Alumni Return for Homecoming

Sarah Orbuch, Staff Writer

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At a small school, it is obvious when there are new faces on campus. If you happened to walk by the athletics facilities this past weekend, you would have seen dozens of people walking around in their old Oberlin College athletics gear, greeting old friends, meeting new athletics staff and looking at plans for the new athletics facility. All of these people returned to campus for the jam-packed Oberlin Athletics Homecoming Weekend.

Every year, the Heisman Club Hall of Fame Induction Ceremony kicks off the Homecoming festivities on Friday night. Athletics administration, alumni, coaches and captains are invited to the ceremony.

Women’s soccer captain and senior Sarah Andrews said she enjoyed the experience.

“It was cool to see the athletic greats that have come before me. Their accomplishments were pretty amazing. As a member of a team sport, it is really hard to leave such a distinct mark in our school’s history, but it was cool that these people managed to do so. Their accomplishments just showed that we have the propensity to be great at academics and athletics.”

Any student-athlete who has been out of Oberlin for 10 years can be nominated for the Hall of Fame. A committee through the Heisman Club reviews the selections every year and votes on five people to induct.

“Being inducted into the Hall of Fame is the highest achievement that any athlete can receive from Oberlin College; it is one of the pinnacle events,” said Athletics Director Natalie Winkelfoos.

Senior Associate Director of Athletics and Physical Education Creg Jantz concurred.

“It is a huge event. You want your grandchildren to know that you did something during your career,” Jantz said. “Your picture is always going to be up on the wall, and 30 or 40 years from now, your descendants can come see that their greatgrandfather or grandmother was inducted into the Hall of Fame.”

The Hall of Fame Induction Ceremony was just one of many events scheduled for alumni last weekend. On Saturday, many teams hosted alumni games where current players competed against alumni and coaches.

“One of the greatest things about Homecoming Weekend are the alumni games,” said Winkelfoos. “The alumni live and die for this weekend; it is really important for them. They get the opportunity to play and relive those moments that connected them with their teammates all over again.”

Participants in the game ranged from the player who began the lacrosse program to last season’s team members.

“The alumni always want to feel like they are still connected to our program. The game is always a great opportunity for them to meet the new players, reconnect with old teammates and see how the team has progressed since their time in the program,” said senior and lacrosse captain Paul Paschke.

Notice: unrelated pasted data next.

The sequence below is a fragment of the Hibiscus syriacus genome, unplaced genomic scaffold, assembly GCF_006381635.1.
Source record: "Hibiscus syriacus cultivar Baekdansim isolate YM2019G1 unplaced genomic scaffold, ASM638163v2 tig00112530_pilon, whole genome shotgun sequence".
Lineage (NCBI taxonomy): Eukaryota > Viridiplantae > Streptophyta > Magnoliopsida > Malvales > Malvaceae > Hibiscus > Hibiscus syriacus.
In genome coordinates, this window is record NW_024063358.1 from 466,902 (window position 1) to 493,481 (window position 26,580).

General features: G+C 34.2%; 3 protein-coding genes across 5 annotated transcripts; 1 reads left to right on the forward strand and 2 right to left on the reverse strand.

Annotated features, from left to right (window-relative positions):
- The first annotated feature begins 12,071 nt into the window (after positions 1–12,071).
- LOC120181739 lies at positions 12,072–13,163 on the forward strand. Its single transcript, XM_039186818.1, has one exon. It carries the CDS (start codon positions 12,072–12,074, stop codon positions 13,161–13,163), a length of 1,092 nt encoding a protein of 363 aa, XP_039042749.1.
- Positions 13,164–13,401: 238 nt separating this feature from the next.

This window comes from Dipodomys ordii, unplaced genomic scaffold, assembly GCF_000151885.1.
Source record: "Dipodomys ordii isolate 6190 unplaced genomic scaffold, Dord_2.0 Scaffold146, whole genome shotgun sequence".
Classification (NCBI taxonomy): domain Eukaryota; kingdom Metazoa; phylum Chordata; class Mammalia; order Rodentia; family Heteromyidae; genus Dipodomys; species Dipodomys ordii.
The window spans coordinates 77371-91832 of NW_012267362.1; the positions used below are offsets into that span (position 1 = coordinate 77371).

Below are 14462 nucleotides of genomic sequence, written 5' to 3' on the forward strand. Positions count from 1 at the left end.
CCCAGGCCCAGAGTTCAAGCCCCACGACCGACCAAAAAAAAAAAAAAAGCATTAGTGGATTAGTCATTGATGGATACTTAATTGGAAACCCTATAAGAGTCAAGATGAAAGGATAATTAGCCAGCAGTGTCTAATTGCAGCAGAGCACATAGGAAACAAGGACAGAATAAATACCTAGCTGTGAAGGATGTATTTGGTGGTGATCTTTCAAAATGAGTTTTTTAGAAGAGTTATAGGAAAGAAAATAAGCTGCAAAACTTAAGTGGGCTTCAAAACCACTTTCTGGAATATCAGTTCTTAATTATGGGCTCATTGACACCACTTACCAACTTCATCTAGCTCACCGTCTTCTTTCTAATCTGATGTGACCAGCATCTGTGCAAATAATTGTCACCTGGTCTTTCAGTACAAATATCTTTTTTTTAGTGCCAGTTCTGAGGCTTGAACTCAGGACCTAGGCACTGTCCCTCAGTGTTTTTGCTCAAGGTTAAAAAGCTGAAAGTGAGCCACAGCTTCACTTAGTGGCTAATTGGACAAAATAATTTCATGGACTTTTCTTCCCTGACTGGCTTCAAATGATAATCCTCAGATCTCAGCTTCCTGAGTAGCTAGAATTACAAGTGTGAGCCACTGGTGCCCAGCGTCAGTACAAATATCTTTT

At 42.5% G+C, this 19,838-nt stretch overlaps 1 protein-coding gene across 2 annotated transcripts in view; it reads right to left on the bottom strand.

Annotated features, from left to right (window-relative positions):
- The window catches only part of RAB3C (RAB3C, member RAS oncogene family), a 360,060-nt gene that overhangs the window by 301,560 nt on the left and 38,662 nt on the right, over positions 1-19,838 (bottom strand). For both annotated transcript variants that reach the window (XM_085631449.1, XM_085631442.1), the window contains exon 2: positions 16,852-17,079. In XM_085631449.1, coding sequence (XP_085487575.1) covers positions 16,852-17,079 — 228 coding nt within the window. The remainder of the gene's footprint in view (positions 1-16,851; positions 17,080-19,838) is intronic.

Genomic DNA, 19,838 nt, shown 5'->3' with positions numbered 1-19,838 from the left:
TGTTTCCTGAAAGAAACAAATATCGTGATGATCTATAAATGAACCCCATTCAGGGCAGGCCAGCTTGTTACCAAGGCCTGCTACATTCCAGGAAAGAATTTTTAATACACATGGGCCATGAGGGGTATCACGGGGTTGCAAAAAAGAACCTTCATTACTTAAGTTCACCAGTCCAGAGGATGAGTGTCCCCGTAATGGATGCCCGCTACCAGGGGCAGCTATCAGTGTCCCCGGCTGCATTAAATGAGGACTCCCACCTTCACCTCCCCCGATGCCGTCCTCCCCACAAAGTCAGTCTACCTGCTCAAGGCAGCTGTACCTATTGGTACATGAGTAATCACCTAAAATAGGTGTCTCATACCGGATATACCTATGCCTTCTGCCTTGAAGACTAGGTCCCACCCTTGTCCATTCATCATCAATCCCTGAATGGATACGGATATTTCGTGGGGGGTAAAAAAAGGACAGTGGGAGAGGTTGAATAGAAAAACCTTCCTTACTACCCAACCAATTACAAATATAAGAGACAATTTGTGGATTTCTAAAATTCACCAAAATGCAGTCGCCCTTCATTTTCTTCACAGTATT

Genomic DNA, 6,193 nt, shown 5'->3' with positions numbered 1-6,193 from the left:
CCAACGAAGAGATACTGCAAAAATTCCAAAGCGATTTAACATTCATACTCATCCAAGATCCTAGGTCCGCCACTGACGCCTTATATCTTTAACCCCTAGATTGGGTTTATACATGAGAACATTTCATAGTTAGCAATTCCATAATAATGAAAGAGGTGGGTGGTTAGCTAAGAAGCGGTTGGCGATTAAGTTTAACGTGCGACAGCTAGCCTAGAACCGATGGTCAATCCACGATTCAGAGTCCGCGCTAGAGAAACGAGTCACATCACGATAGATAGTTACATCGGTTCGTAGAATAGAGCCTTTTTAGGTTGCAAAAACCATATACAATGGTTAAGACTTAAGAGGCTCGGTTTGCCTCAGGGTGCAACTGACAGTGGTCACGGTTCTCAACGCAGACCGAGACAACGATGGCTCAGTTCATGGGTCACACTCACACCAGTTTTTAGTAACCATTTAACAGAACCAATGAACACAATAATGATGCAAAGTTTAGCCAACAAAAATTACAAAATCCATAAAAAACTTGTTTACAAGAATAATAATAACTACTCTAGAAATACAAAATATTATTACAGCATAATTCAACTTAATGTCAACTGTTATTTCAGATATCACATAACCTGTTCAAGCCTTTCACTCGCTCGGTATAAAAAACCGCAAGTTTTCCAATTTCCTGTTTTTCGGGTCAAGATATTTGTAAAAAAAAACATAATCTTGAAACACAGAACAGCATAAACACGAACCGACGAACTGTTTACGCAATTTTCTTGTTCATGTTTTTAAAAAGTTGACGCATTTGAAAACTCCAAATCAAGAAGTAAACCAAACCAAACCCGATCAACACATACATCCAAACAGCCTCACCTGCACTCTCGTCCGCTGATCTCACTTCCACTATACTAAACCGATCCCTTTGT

But the weekend didn’t go as well for the football team despite their home field advantage.

On Saturday, the football team headlined the weekend and played the visiting Kenyon College Lords. It was a nail-biter game that left the Yeomen up 14–13 by halftime. The second half proved more difficult for the Yeomen who struggled to get points on the board. Although the final score was not in their favor, the Yeomen defensive line put forth an outstanding performance, led by seniors Kyle Kessler, Kirby Livingston and Zach Kisley.

“Although we would have preferred a different outcome, it was still a special game,” said Kisley. “The alumni from the 1963 football team were our honorary captains and walked out onto the field with us. It made our seniors feel like they were a part of something bigger than ourselves and solidified our spot as the current leaders of the program.”

Other teams had impressive games as well. Field hockey put up a tough fight against Denison University, and the men’s soccer team defeated the Little Giants of Wabash College 4–0.

The homecoming events concluded on Sunday with the baseball alumni Home Run derby, and the Special Olympics Swim Meet.

Winkelfoos believed the weekend was a success and could not isolate one event that made it stand out. “It’s the entire weekend, there is not one moment. It’s seeing the reactions of people, and seeing the sparkle when the alumni return to campus and see that some things have changed. It’s seeing alums connect with their former teammates and coaches, and it’s watching people hug and share a laugh.”

Jantz, for whom this was his first Oberlin Homecoming, was impressed as well. “I was really amazed by how truly moved people were and how excited they were to be back on campus,” he said. “I have been involved at Homecomings at other campuses and at high schools, and although they are nice, the Oberlin one is unbelievable for me because people truly love this place and love to return.”

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